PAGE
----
MORE than five times as many e-scooters have been seized in the first half of this year compared to all of 2020.

Some 3,002 of the electric two-wheelers were removed from England’s streets in the first six months of 2021.

That is 515 per cent up on last year’s 582 and dwarfs the 87 seized in 2019.
Police are cracking down on the illegally ridden gadgets that potentially pose a danger to users, car drivers and pedestrians. E-scooters have surged in popularity but they are classed as “powered transporters”.

That means they fall within the legal definition of a vehicle under the Road Traffic Act 1988.

So they are banned from footpaths and pavements and require riders to have a valid driving licence and insurance. But it is currently impossible to insure a privately owned one.

Anyone breaking the law may have it seized and could face prosecution.
The Met Police is leading the crackdown with officers in the capital seizing more than two-thirds of the country’s total.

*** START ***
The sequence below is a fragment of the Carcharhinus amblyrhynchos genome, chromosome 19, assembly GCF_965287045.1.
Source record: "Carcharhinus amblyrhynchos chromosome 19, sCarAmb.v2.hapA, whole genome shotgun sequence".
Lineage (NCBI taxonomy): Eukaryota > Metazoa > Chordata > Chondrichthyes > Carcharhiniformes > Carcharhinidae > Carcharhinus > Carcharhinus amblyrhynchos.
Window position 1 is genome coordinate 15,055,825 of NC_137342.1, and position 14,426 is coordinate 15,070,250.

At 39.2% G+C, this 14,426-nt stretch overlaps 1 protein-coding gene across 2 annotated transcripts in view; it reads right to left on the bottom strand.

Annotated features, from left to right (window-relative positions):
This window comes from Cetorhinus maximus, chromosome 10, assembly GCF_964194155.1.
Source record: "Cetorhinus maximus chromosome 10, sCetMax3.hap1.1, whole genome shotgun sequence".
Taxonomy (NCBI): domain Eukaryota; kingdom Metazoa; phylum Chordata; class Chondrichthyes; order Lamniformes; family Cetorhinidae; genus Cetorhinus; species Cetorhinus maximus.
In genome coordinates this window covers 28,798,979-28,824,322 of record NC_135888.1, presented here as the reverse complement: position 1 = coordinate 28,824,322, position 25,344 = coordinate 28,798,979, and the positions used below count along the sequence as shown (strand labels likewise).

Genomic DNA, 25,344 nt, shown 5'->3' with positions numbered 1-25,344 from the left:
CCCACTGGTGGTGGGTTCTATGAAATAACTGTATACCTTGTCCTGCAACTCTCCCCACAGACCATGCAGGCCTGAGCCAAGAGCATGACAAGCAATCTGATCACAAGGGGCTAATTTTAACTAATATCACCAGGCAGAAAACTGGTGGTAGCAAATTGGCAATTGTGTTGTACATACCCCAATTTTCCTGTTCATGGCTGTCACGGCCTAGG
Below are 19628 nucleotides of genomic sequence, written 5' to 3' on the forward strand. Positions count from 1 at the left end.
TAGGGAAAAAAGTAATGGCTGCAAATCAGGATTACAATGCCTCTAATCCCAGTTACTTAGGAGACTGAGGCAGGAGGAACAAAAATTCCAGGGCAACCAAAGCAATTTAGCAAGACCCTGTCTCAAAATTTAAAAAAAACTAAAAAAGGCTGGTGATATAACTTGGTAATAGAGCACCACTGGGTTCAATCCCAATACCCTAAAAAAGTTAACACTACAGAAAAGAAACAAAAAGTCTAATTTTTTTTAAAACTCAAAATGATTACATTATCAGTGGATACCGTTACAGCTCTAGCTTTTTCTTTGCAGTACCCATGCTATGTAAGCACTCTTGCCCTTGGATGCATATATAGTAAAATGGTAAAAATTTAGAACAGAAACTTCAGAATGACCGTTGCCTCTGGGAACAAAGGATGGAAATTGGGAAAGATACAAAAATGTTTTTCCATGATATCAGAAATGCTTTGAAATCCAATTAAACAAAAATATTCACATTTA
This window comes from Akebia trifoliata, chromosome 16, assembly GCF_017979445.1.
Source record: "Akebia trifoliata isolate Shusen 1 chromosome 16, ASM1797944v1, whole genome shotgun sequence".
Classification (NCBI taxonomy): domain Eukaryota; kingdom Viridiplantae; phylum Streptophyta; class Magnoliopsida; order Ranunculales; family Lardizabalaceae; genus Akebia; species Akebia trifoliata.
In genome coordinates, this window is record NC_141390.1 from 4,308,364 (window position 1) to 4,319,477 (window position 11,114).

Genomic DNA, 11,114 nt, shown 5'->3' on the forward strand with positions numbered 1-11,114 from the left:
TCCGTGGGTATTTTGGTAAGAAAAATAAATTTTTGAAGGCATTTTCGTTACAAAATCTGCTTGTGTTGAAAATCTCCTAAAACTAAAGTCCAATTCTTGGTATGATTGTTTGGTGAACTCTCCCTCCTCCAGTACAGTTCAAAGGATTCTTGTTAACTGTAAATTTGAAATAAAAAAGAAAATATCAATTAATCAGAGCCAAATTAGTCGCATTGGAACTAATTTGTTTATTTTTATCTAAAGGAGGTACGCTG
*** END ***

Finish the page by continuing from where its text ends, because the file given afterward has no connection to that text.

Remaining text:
Figures obtained via a Freedom of Information request show 2,070 were removed from the streets of London from January to June, eclipsing the 290 in 2020 and 54 in 2019.

And the Met’s figure for the year has already soared to 2,561 during a busy July and August.

Transport for London is offering legal hire scooters as a trial.

Chief Superintendent Simon Ovens said: “The riding of e-scooters, besides those part of the TfL trial, remains illegal and potentially dangerous.

“The Met also continues to assess the role of e-scooters in street crime. We know the concern this causes Londoners.”

Merseyside has had the second highest level of seizures in 2021 with 256 so far.

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